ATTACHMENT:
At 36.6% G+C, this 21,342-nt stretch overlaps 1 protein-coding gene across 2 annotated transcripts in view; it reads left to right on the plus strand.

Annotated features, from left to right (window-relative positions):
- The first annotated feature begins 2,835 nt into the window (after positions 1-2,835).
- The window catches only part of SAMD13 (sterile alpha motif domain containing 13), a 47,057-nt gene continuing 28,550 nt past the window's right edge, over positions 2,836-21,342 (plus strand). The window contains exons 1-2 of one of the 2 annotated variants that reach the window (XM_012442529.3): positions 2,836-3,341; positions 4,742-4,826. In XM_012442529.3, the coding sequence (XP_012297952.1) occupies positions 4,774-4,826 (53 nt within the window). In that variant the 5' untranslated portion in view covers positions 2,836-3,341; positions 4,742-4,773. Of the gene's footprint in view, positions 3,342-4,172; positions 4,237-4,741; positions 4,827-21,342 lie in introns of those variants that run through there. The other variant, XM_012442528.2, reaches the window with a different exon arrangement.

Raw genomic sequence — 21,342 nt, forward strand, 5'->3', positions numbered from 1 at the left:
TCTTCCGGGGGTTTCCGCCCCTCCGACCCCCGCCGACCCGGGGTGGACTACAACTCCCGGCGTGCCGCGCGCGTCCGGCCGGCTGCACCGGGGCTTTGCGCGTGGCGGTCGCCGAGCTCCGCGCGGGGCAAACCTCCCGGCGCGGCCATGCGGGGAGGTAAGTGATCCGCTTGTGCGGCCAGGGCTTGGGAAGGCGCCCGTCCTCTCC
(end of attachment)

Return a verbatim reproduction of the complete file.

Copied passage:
At 36.6% G+C, this 21,342-nt stretch overlaps 1 protein-coding gene across 2 annotated transcripts in view; it reads left to right on the plus strand.

Annotated features, from left to right (window-relative positions):
- The first annotated feature begins 2,835 nt into the window (after positions 1-2,835).
- The window catches only part of SAMD13 (sterile alpha motif domain containing 13), a 47,057-nt gene continuing 28,550 nt past the window's right edge, over positions 2,836-21,342 (plus strand). The window contains exons 1-2 of one of the 2 annotated variants that reach the window (XM_012442529.3): positions 2,836-3,341; positions 4,742-4,826. In XM_012442529.3, the coding sequence (XP_012297952.1) occupies positions 4,774-4,826 (53 nt within the window). In that variant the 5' untranslated portion in view covers positions 2,836-3,341; positions 4,742-4,773. Of the gene's footprint in view, positions 3,342-4,172; positions 4,237-4,741; positions 4,827-21,342 lie in introns of those variants that run through there. The other variant, XM_012442528.2, reaches the window with a different exon arrangement.

Raw genomic sequence — 21,342 nt, forward strand, 5'->3', positions numbered from 1 at the left:
TCTTCCGGGGGTTTCCGCCCCTCCGACCCCCGCCGACCCGGGGTGGACTACAACTCCCGGCGTGCCGCGCGCGTCCGGCCGGCTGCACCGGGGCTTTGCGCGTGGCGGTCGCCGAGCTCCGCGCGGGGCAAACCTCCCGGCGCGGCCATGCGGGGAGGTAAGTGATCCGCTTGTGCGGCCAGGGCTTGGGAAGGCGCCCGTCCTCTCC